Happy 5th Anniversary to Coldplay’s sixth studio album Ghost Stories, originally released May 16, 2014.
For a lyricist and musician such as Chris Martin, who has always worn his heart on his sleeve notes, a dramatic change in your personal life will always find its way into your art. So when, in 2014, Chris and Gwyneth Paltrow, his wife of over ten years, announced their “conscious uncoupling,” many expected him to retreat a little from the limelight. And who could blame him? With five albums and seemingly endless touring behind Coldplay, hiding away could have been a welcome respite from the pressure to do something, play something, say something.
But rather than retreat, Martin found solace in the comfort of melody and rhythms. A safe place to explore the whirlwind of emotions he was going through. More cathartic than commercially aimed, the material he was writing at the time, along with bandmates Jonny Buckland, Guy Berryman and Will Champion, was an exploration of love, loss and lament. Or as Martin himself would later put it in a conversation with Zane Lowe, Ghost Stories is a journey of “unconditional love” that asks, “how do you let the things that happen to you in the past—your ghosts—how do you let them affect your present and your future?”
Careful not to label this a “break-up” album (which at its broken, fractured heart it is), the band present a collection of songs dealing with the private feelings of a very public breakup. As with any album focused on loss, an artist treads a very fine line with the listener between being self-indulgent in his moping or being purely surface level with their authenticity. Perhaps if this had been a solo album, it could have easily steered towards the overly melancholy. But we’re dealing with Coldplay as an entity and a band who has built a reputation on being (occasionally annoyingly) optimistic. So with this band mentality at work, Ghost Stories plays as honest and raw, lamenting and longing, reflective and ultimately hopeful.
Songs like album opener “Always In My Head” give us a hint of the new direction Coldplay is exploring here: a more intimate, stripped back approach contrasted against the more bombastic, anthemic notes of their previous release, Mylo Xyloto (2011). Here instead the music is ethereal, floating like the figurative “Ghost” of the album’s title. It’s a dreamy reminiscence of lost love and fighting the desperate urge to reconnect, as Martin sings, “But though I try / My heart stays still.” A hovering, simple melody carries us through the track as Martin looks back at what he’s lost, the mental anguish that plagues him (“I think of you / I haven’t slept” he sings in the opening line) and the acceptance of a great love that once was, now physically lost yet still remaining with him as he closes out the track with a somber, “This, I guess / is to tell you you’re chosen out / from the rest.”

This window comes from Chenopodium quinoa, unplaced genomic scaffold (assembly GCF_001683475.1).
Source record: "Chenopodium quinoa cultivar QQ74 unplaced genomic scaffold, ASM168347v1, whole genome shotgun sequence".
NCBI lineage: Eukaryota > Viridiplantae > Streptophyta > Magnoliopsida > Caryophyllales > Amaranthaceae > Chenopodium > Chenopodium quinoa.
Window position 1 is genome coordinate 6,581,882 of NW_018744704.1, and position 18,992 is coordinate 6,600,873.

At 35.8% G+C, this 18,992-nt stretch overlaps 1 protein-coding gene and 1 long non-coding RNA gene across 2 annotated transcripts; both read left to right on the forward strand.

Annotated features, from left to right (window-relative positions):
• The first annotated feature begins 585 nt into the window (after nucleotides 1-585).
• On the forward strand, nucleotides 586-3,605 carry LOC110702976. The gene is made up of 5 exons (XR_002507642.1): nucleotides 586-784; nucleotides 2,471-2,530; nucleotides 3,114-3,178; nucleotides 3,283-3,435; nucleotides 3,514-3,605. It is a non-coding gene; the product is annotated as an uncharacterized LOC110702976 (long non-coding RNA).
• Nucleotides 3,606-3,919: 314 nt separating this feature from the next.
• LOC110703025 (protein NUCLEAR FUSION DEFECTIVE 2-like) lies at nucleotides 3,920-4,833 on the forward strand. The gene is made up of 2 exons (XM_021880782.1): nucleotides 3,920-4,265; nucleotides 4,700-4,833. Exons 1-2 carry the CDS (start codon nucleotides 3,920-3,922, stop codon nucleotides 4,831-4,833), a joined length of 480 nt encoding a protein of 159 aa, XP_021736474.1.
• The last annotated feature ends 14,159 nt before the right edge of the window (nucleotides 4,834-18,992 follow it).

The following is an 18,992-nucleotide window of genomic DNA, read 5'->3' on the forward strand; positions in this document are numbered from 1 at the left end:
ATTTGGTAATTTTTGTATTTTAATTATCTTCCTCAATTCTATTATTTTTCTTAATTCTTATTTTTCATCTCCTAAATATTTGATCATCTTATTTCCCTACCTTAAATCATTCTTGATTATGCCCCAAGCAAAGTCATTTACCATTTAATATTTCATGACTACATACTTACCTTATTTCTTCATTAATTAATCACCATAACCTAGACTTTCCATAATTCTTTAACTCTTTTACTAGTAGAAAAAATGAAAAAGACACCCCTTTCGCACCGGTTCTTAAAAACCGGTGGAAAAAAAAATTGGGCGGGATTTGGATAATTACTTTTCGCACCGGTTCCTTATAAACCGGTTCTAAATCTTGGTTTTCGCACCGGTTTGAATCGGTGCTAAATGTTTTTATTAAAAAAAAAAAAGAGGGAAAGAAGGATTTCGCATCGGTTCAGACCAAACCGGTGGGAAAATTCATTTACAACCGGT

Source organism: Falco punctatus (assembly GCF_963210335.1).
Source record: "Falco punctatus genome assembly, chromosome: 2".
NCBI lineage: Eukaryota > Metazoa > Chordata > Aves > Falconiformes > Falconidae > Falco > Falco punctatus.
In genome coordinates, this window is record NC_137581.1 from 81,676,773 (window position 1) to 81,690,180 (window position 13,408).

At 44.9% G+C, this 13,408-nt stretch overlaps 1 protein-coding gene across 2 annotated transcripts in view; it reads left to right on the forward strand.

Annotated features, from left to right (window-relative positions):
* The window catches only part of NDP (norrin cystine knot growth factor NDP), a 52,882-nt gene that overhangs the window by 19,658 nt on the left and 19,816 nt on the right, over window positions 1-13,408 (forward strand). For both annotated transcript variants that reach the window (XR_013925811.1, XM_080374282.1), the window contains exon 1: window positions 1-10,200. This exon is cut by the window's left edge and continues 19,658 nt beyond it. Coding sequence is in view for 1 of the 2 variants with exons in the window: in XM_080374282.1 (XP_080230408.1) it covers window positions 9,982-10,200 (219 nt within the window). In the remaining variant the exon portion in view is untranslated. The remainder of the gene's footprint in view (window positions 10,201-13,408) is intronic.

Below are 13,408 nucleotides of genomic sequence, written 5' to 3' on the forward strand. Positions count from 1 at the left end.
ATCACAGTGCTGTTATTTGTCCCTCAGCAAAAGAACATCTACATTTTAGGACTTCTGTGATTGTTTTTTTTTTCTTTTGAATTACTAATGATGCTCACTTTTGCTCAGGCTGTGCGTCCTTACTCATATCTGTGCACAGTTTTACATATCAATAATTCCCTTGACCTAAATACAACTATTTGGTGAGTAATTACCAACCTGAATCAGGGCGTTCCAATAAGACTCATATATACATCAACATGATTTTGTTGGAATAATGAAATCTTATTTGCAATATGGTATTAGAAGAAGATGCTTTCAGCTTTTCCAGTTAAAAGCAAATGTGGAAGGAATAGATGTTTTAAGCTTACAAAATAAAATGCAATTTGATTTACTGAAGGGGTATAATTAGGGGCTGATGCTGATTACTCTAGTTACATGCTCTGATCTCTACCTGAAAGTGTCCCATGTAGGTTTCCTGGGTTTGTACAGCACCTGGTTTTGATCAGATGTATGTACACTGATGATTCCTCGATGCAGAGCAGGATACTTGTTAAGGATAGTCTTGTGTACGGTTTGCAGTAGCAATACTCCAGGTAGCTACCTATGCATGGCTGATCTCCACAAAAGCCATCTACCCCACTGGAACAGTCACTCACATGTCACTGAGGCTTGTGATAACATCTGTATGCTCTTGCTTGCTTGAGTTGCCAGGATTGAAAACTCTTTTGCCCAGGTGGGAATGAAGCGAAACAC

Here, as he does on the brooding, spacious ambient feel of “Midnight,” and the haunting, aching of “Another’s Arms,” Martin chooses his words carefully, sparingly to give each maximum impact. His brevity is all telling, the pain all too real, and the hope all too fading.
These songs above the rest are particular somber, overflowing with lament and are clearly not the anthemic signature tunes Coldplay are best known for. And they are all the better for it. Rather than swooping the listener in with a gleeful guitar hook or blasting them with bombast (that will undoubtedly come later), these songs beckon you in, inviting you to sit with them in a dimly lit room, allowing them to share their secrets with you. By channeling his dismay, his most intimate of thoughts, fears and feelings and putting them down on the page, Martin manages to do so in a way that connects with millions around the world all experiencing their own breakups and living with their relationship failures.